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This article appears in the February 24, 2014, issue of National Review.
In his State of the Union address last month, President Obama called on Congress to extend federal emergency unemployment benefits that expired in December 2013. “I’m also convinced we can help Americans return to the work force faster by reforming unemployment insurance so that it’s more effective in today’s economy. But first, this Congress needs to restore the unemployment insurance you just let expire for 1.6 million people.” The president didn’t seem to recognize the internal contradiction in his speech: The extended insurance was surely a significant cause of the surge in long-term unemployment that has left us with a lingering unemployment problem.
Extended unemployment benefits lower workers’ incentives to search for jobs and to take jobs that may not be a perfect fit, and they may also lower firms’ incentives to hire new workers. It might seem intuitive that these incentives sometimes lead workers to delay their return to work, but many on the left dispute this. There is, however, a long line of literature demonstrating that unemployment insurance (UI) extends the duration of unemployment spells. A classic paper by Bruce Meyer and Lawrence Katz in 1990, for example, used data from a large number of U.S. households to show that a potential increase of one week in unemployment benefits lengthened a spell of unemployment by about a fifth of a week. Using their calculations, increasing unemployment benefits from 26 weeks to 99 weeks—the increase in UI benefits since 2007—would on average lengthen a person’s time in unemployment by several months. The problem with such an increase is that it can create a structural problem. A person who has been out of work for a little bit of time has a much easier time finding a new job than a person who must explain a lengthy period of unemployment.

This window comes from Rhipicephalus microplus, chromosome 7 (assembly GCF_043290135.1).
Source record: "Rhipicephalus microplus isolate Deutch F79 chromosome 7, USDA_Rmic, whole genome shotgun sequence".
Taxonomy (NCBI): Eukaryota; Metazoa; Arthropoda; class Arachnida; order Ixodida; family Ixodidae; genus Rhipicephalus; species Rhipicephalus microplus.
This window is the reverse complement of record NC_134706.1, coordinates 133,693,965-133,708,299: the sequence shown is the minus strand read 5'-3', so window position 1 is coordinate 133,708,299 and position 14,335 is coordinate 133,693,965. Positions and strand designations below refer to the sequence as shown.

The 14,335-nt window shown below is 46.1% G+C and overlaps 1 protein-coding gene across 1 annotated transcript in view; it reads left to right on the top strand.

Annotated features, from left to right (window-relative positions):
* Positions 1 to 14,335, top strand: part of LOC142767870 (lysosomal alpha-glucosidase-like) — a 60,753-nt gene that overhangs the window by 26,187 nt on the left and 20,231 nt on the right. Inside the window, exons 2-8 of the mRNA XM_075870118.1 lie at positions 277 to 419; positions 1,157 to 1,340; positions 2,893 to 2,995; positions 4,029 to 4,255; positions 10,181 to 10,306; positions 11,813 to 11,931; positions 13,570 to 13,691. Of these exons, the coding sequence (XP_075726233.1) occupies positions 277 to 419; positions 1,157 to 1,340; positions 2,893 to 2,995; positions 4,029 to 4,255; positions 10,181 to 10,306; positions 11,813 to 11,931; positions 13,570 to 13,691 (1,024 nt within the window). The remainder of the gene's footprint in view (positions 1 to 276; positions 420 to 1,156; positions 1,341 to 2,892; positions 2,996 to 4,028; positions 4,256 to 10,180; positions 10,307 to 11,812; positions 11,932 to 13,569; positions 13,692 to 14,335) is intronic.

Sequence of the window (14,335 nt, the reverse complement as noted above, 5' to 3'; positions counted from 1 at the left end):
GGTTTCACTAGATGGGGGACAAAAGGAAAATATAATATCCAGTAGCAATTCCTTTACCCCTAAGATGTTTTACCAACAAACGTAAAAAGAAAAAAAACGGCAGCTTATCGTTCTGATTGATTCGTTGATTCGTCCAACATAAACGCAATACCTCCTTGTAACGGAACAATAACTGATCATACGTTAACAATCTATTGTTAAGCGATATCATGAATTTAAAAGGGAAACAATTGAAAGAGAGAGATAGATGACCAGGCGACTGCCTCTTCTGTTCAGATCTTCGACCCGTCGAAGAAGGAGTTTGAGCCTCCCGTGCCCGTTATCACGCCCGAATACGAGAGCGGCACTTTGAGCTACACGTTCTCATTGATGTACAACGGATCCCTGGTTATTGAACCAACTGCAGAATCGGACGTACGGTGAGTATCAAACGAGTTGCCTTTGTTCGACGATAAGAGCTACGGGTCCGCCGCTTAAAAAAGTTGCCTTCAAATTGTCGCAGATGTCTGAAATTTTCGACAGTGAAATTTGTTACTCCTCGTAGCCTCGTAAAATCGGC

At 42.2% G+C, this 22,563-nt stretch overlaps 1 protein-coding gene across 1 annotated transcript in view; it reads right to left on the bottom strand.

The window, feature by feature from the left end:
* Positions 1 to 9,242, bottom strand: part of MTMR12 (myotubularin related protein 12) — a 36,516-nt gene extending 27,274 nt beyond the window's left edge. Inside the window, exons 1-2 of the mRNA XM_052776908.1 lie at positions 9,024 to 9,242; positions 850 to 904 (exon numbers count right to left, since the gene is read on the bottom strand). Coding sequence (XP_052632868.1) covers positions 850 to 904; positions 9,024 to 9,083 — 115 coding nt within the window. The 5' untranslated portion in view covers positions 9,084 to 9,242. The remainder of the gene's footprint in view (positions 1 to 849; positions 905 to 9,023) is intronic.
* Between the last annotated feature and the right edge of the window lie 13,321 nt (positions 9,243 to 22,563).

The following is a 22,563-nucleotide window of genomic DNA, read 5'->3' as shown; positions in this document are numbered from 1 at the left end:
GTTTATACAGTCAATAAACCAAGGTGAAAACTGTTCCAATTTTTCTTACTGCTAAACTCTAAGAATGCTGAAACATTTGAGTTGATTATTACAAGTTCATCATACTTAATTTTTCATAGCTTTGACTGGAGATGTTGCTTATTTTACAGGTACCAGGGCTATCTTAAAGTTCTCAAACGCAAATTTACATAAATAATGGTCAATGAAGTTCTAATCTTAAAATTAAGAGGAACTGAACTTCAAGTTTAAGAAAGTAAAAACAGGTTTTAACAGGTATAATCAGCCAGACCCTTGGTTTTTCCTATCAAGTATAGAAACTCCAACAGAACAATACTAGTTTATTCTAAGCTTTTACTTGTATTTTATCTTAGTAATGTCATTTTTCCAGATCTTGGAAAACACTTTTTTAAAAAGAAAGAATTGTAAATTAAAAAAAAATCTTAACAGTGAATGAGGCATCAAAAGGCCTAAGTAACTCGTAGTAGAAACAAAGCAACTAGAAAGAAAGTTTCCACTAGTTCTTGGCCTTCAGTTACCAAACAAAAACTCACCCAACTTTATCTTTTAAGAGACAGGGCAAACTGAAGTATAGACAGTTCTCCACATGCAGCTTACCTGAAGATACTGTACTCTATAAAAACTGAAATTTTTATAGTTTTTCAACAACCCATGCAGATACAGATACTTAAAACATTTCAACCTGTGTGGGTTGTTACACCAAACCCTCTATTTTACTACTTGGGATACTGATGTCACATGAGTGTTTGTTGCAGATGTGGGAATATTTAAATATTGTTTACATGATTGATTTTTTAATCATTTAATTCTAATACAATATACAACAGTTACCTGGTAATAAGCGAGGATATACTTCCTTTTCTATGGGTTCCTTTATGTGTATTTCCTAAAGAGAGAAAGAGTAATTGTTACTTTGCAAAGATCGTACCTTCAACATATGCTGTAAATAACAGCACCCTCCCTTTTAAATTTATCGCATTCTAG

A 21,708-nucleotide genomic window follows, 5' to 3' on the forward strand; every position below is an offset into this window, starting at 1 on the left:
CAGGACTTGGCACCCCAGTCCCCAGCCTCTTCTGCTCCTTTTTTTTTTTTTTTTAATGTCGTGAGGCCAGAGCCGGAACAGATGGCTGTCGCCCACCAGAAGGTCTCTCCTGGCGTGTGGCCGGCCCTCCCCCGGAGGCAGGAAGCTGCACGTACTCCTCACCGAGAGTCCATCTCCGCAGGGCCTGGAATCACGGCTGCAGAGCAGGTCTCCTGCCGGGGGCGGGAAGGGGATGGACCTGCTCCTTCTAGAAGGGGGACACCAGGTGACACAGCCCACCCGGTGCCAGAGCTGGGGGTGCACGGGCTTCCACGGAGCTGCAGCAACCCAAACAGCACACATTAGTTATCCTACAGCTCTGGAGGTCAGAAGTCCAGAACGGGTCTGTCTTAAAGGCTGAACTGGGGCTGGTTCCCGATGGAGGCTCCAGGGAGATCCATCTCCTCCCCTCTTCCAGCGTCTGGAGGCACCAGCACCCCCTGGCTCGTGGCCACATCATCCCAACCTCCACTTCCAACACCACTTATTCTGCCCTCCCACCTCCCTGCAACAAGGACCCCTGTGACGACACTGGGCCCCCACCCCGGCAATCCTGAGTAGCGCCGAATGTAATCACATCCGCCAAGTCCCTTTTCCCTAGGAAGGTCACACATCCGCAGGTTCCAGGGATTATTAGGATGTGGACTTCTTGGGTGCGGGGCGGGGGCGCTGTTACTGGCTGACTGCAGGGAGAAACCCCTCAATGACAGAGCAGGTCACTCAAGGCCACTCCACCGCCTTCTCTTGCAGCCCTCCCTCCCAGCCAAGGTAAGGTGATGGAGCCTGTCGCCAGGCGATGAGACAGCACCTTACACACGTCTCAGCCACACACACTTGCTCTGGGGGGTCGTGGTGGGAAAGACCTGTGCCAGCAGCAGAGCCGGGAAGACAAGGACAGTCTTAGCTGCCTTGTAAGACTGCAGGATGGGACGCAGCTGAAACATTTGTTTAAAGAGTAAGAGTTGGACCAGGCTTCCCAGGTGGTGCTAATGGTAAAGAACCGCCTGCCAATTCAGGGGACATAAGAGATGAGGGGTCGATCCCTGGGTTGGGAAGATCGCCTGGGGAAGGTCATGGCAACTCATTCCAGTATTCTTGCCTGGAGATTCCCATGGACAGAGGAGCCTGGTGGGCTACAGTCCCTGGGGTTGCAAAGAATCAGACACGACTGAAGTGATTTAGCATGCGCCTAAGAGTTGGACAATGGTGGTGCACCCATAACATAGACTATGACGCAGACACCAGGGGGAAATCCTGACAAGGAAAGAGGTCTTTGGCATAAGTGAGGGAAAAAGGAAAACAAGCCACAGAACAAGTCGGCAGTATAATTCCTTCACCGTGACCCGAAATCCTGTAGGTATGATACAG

While the Meyer and Katz result is well documented, it may not necessarily apply to job searchers in this particular recession. After the massive financial calamity, perhaps 99 weeks was an essential and equitable response to the absence of job offers for most everyone and did little to extend stays on the unemployment rolls.
The academic literature may well resolve this in the fullness of time, but international data can shed some light on the debate now. Some countries extended benefits greatly, some did not. The key question is, Did those with longer benefits see a bigger increase in long-term unemployment? The nearby chart explores the relationship between UI duration and the change in the proportion of unemployed workers who were unemployed for a year or longer between 2007 and 2012. The sample is for all OECD countries, with Australia and New Zealand omitted for lack of data, Belgium because its UI benefits are unlimited in duration, and Greece and Ireland because their employment situations were extreme outliers in the sample. There is a clear positive link. Countries with longer-lasting unemployment benefits saw a significantly larger increase in the share of long-term unemployment. The correlation be tween the two measures is highly statistically significant.
SOURCE: OECD. NOTE: A SIMILAR PATTERN WAS APPARENTWHEN USING MONTHS OF UI BENEFITS AVAILABLE IN 2007.
The data suggest that if the U.S. had not increased the duration of UI benefits to 99 weeks, but had instead left them at 26 weeks, the percentage of the unemployed stuck in long-term unemployment would be 8 percent instead of 37.7 percent, which amounts to about 3 million fewer longterm unemployed workers. Now, some of this effect might have resulted from workers’ dropping out of the labor force. But other workers might have avoided the fate of long-term unemployment by being spurred to take jobs more quickly or to search more vigorously in the early months of unemployment, knowing they could not rely on UI indefinitely.
Going forward, finding policies to help the long-term unemployed should be a high priority for all politicians. Extending benefits further would only make the problem worse.
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